Eigenvectors/values and diff equations

  • Thread starter EvLer
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  • #1
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Homework Statement


the higher order equation y'' + y = 0 can be written as a first order system by introducing y' as another unknown besides y:

Homework Equations


d[y y']t/dt = [y' y'']t = [y' -y]t

if this is du/dt = Au what is 2x2 matrix A?

The Attempt at a Solution


I think it's
[0 1]
[-1 0]
but then I get complex eigenvalues so I am a bit suspicious... could someone verify or help me out?
thanks.
 

Answers and Replies

  • #2
HallsofIvy
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You are exactly correct. If you let x= dy/dt, then d2y/dt2= dx/dt+ y= 0 or dx/dt= -y so your two equations are dy/dt= x and dx/dt= -1. Letting Y(t)= (y(t) x(t))t, yes, your differential equation is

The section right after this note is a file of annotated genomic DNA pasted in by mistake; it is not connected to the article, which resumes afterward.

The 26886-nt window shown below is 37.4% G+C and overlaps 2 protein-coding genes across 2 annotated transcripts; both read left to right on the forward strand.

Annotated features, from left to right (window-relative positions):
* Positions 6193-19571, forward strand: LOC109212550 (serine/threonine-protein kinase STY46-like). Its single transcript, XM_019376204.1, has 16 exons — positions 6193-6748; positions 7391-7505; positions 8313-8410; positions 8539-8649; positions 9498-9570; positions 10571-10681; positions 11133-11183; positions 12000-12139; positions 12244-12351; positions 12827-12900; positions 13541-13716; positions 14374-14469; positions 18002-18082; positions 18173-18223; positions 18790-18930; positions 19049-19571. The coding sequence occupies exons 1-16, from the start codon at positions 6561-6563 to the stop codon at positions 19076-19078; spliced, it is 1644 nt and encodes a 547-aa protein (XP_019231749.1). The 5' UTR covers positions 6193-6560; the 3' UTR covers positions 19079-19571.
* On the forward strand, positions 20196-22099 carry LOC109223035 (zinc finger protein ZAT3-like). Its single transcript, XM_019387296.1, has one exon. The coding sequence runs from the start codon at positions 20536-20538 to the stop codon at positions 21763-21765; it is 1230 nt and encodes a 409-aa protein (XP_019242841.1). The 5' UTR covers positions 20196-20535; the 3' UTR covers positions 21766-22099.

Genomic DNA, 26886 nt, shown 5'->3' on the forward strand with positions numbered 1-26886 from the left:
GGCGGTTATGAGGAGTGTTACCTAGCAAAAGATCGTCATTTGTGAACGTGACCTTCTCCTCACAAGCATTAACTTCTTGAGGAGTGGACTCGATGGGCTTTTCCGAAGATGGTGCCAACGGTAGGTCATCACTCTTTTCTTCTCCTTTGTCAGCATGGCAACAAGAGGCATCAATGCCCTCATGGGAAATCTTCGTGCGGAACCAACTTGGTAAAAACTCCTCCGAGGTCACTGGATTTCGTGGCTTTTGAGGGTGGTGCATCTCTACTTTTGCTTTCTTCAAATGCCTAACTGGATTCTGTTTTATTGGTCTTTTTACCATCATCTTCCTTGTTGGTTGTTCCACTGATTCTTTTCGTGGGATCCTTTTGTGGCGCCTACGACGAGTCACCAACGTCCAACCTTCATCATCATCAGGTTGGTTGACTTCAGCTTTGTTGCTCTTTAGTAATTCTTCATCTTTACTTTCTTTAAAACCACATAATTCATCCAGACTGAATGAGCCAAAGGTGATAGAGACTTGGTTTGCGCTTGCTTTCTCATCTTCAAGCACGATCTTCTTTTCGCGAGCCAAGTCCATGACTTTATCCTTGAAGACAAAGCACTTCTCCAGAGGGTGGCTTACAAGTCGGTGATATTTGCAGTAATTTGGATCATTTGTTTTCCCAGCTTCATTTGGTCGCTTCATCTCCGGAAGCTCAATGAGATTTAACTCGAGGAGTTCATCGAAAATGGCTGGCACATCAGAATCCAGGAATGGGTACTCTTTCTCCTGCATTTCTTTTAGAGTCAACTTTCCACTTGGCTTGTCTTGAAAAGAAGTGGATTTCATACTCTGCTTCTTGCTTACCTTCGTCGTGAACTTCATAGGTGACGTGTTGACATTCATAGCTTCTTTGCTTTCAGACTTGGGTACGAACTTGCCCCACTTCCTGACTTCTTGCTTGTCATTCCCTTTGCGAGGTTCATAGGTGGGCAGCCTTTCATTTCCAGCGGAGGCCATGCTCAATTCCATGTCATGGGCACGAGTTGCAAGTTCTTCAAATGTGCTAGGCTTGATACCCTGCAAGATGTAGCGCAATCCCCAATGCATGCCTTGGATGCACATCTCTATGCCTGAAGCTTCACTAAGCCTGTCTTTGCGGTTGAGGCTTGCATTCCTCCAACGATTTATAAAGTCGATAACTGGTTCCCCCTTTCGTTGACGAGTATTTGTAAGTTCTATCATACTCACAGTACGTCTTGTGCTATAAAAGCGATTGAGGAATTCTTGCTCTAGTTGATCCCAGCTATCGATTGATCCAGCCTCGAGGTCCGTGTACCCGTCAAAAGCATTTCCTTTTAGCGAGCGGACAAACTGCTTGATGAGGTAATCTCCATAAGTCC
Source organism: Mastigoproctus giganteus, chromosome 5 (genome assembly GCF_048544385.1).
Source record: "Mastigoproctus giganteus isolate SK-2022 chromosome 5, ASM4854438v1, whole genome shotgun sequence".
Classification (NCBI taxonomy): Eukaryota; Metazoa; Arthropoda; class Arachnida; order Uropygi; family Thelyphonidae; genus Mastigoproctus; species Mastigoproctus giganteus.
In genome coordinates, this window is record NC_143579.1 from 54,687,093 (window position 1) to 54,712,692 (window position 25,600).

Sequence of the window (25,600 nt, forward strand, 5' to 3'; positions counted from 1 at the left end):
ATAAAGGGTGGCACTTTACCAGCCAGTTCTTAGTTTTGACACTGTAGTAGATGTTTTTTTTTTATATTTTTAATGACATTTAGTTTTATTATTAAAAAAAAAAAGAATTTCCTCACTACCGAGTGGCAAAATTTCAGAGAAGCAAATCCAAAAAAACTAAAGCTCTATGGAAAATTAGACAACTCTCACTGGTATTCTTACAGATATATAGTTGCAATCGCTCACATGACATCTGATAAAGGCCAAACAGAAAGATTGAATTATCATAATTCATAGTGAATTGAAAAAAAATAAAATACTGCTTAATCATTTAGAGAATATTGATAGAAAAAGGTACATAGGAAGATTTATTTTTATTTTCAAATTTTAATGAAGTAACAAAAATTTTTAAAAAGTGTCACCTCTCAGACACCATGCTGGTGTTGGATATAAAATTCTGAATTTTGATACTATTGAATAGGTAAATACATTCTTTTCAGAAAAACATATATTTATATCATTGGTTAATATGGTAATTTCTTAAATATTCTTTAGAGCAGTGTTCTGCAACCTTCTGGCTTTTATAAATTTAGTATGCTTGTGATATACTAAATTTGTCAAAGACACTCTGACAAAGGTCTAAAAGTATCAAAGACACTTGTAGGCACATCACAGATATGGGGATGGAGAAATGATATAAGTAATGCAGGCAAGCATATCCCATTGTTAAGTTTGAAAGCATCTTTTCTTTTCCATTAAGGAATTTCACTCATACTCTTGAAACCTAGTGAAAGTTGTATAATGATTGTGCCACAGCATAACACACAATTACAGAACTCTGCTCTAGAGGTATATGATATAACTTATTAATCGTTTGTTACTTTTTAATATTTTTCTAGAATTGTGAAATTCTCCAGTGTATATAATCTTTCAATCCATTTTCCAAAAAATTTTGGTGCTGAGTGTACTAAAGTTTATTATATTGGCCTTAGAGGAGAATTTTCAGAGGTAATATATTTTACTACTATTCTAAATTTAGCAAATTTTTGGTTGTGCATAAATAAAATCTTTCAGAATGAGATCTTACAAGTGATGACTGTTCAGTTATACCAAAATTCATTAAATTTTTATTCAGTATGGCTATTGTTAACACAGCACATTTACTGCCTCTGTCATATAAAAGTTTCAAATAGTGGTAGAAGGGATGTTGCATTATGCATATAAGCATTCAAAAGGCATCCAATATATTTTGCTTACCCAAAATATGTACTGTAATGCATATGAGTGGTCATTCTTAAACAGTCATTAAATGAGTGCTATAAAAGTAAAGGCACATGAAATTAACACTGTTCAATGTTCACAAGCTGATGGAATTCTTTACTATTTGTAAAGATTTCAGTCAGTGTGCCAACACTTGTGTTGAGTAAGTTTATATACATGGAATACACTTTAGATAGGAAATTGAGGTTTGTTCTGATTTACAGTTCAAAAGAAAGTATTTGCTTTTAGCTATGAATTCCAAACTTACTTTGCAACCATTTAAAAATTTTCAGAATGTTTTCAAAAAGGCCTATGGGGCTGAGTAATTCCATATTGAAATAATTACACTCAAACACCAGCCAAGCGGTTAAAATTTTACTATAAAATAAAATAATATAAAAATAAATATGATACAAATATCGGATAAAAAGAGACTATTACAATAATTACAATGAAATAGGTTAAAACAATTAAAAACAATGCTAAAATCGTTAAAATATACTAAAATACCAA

[tex]Y(t)= \left[\begin{array}{cc} 0 & 1 \\ -1 & 0\end{array}\right]Y(t)[/tex]
and, yes, that has complex eigenvalues. Why does that bother you?
I notice that the problem only asks you to write the matrix equation, not to find the eigenvalues or solve the equation so I guess you will learn what complex eigenvalues mean in this situation later.
 
  • #3
I'm trying to finish the very same problem. In addition to what is stated above, the problem says: "Find its eigenvectors, and compute the solution that starts from y(0), y'(0)=0."

I found the eigenvalues to be i and -i, and the eigenvectors to be
[1 -i]^T and [1 i]^T.

I wrote the solution to start as y(t)=(1/2)*e^it*[1 i]^T + (1/2)*e^-it*[1 -i]^T.

From there I don't know how to proceed. Any suggestions?
 
  • #4
34,688
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eit = cos(t) + isin(t)

Note that (1/2)(eit + e-it) = cos(t)
and that (1/(2i))(eit - e-it) = sin(t)
 

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